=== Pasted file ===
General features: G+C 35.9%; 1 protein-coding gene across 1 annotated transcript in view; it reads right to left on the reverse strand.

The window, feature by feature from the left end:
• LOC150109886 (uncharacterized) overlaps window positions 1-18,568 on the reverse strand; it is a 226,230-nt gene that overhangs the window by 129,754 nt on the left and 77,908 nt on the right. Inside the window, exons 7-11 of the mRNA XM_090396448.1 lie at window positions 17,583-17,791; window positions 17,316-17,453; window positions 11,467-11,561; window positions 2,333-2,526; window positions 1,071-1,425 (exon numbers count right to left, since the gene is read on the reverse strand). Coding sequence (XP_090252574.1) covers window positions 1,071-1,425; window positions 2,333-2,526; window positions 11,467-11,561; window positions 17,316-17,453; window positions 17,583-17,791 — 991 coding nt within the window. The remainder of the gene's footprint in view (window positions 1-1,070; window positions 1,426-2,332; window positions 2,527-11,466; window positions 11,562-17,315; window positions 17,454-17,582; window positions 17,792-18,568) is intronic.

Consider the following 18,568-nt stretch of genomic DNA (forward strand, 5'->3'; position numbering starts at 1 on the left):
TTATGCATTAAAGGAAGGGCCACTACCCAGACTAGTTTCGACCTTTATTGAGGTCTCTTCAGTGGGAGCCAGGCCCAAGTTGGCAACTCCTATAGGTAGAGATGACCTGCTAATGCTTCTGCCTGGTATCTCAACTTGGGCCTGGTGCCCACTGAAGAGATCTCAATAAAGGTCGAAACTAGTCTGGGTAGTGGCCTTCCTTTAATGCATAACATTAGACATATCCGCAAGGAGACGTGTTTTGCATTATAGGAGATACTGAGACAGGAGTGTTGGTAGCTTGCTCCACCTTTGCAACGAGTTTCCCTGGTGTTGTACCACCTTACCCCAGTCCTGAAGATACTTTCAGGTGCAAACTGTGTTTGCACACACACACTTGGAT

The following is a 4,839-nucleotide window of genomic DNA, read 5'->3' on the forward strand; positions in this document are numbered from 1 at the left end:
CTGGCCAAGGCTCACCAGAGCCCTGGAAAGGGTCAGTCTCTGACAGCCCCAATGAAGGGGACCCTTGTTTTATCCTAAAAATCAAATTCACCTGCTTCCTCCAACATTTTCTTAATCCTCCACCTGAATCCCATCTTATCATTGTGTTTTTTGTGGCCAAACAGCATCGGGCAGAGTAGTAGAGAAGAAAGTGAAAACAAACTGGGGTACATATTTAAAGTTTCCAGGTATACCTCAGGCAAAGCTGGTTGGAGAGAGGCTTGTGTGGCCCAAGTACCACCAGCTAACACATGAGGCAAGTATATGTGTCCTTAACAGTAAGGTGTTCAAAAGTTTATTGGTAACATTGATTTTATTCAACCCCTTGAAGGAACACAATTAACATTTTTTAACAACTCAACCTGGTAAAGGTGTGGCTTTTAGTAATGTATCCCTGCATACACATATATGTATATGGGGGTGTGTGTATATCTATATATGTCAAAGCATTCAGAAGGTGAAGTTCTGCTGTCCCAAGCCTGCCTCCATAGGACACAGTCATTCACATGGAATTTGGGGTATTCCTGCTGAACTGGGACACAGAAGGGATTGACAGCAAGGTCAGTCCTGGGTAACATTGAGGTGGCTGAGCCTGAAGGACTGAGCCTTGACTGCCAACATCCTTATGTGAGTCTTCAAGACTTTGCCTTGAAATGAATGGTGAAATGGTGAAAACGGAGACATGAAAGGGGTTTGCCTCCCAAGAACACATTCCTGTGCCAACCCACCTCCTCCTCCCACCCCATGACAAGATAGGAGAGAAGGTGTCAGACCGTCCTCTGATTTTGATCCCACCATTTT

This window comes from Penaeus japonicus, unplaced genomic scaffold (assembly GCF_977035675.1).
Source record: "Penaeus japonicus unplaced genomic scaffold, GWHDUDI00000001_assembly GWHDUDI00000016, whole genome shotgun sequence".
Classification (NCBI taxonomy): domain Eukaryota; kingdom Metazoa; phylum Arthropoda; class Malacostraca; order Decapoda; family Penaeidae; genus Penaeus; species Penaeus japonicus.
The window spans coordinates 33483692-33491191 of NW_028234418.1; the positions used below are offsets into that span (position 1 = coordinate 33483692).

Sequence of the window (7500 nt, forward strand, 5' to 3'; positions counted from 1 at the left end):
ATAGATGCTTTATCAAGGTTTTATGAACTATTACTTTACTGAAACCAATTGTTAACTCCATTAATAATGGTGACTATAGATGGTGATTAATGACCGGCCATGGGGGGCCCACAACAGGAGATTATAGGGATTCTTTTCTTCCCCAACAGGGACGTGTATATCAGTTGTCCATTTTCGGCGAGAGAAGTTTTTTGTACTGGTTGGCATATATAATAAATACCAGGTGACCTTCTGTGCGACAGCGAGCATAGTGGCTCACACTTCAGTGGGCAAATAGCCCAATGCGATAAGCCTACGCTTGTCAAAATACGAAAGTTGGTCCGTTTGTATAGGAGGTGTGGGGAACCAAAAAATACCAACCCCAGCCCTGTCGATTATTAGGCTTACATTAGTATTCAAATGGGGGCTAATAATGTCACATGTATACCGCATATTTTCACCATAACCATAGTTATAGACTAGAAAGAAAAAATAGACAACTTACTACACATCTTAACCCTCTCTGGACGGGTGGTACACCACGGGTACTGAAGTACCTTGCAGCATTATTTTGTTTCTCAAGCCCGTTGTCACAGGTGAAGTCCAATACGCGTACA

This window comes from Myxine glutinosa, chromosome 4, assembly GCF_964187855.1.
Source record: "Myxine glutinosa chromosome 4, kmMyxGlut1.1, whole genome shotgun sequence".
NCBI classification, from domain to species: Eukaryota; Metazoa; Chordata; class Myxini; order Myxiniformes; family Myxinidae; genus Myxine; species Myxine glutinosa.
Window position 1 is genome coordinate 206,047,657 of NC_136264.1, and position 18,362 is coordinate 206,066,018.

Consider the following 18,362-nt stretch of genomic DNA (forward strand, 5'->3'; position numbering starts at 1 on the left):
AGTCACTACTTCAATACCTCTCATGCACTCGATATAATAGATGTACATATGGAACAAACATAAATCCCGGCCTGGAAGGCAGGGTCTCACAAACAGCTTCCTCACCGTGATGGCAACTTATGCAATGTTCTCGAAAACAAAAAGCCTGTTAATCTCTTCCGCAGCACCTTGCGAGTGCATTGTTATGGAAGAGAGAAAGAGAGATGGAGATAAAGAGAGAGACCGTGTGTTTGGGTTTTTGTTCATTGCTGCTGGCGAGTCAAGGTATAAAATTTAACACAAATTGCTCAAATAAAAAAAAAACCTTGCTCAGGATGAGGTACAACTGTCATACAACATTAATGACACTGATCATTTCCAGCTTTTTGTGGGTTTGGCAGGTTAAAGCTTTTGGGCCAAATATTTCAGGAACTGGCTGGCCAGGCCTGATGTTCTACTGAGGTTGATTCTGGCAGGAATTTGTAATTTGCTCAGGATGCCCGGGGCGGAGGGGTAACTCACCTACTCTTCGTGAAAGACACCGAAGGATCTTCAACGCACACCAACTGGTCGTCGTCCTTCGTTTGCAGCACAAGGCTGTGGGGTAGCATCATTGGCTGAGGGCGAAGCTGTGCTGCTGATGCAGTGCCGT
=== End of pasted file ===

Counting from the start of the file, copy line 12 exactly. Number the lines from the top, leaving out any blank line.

Sequence of the window (7500 nt, forward strand, 5' to 3'; positions counted from 1 at the left end):